LETTER: Climate change will also damage financial systems
Besides technology, changing weather patterns will severely affect central banks
Reserve Bank deputy governor Daniel Mminele’s article on the challenges ahead for central banks (Greater challenges and scrutiny ahead for central banks, February 11) is an eloquent description of the role that central banks have played over the 10 years since the onset of the global financial crisis.
His concluding observation that the rapid economic changes in the coming decade are likely to result in central banks facing “more scrutiny than was historically the case and in some circumstances challenges to their mandate and independence” is not only correct, but puts us all on notice that central banks and policymakers are facing complex new challenges.
The inevitable corollary of Mminele’s argument is that central banks need to be more creative both in their approach to the challenges that they will face and in communicating about them with the public.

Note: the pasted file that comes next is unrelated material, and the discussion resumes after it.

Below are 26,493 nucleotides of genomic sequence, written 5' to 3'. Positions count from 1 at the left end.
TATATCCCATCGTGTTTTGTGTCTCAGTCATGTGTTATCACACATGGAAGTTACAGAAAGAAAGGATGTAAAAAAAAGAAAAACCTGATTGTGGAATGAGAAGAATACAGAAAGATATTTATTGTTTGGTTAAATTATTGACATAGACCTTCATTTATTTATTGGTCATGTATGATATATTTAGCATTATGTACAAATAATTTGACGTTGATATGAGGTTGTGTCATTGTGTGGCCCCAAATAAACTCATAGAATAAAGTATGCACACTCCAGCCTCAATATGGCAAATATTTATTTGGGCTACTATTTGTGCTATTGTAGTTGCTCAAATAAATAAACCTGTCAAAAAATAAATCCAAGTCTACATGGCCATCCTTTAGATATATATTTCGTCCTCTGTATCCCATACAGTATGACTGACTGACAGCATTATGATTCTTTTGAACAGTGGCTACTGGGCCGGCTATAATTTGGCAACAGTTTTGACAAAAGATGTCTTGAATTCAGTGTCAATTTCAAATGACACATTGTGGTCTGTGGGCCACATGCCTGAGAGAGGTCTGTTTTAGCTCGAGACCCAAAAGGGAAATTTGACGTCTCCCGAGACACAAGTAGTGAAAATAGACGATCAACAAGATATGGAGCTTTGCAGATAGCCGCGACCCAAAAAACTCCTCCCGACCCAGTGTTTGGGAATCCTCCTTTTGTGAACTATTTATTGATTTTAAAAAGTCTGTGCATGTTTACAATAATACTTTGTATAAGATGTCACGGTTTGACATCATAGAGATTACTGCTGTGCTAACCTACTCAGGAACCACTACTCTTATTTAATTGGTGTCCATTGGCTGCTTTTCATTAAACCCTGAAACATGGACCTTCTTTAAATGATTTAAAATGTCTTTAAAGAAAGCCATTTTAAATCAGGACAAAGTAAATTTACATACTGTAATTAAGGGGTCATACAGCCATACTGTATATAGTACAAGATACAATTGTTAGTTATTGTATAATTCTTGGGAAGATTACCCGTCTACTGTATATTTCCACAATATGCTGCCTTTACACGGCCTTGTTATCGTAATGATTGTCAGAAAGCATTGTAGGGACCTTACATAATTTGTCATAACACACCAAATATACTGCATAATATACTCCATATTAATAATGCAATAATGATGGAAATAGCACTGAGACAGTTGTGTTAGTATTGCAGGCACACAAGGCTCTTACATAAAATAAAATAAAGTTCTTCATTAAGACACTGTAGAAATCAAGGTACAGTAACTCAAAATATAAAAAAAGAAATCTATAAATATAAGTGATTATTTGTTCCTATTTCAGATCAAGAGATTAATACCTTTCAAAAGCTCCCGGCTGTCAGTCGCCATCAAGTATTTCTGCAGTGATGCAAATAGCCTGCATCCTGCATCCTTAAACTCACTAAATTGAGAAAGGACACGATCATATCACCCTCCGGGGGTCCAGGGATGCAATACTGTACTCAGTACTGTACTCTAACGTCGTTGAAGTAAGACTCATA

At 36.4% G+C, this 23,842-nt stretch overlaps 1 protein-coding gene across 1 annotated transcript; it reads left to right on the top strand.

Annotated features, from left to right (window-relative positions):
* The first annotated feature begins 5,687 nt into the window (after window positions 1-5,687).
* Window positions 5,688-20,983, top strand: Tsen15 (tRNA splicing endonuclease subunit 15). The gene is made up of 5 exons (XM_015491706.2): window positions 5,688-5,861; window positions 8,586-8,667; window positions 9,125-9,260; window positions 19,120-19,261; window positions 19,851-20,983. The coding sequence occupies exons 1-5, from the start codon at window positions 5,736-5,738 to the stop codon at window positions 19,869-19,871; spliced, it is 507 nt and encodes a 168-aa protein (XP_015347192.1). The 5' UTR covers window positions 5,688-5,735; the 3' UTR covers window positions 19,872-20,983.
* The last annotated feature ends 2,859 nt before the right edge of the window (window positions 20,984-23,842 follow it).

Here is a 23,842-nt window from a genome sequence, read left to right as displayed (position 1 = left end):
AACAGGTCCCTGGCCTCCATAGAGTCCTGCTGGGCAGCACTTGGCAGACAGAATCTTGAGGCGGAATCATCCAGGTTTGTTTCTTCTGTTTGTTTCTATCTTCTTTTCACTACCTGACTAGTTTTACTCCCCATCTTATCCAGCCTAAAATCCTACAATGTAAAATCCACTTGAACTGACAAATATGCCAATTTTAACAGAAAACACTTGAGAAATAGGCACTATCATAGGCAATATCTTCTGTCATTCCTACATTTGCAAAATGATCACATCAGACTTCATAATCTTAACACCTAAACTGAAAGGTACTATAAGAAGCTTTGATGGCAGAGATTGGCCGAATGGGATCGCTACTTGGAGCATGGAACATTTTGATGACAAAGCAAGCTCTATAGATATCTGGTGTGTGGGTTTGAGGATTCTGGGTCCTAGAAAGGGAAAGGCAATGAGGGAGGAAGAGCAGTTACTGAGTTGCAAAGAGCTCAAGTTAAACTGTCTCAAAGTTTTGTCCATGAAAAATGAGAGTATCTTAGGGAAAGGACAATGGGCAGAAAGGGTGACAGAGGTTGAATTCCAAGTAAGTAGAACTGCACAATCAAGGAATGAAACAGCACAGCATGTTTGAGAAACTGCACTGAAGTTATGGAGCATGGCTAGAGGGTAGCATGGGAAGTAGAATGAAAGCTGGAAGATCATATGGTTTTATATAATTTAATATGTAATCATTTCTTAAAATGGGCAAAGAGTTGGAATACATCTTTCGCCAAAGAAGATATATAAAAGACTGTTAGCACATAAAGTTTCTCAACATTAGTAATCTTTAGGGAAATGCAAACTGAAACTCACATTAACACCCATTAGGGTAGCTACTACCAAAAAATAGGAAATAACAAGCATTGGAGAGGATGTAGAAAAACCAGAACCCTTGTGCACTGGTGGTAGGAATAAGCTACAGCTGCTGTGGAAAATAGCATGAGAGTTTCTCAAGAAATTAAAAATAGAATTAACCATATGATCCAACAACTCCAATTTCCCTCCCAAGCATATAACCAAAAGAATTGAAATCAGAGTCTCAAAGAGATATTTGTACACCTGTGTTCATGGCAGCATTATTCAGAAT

It is therefore disconcerting to note that the only challenge that Mminele mentions in his article is the change in financial technology. Over the next decade, the effect of climate change and the drive for a more inclusive and equitable financial system are likely to have at least as great an effect on central banking.
If, as the deputy governor maintains, the Bank needs to become more transparent, accountable and a better communicator, it would have been useful to at least learn how the Bank intends to deal with these two challenges.
Prof Daniel D Bradlow
University of Pretoria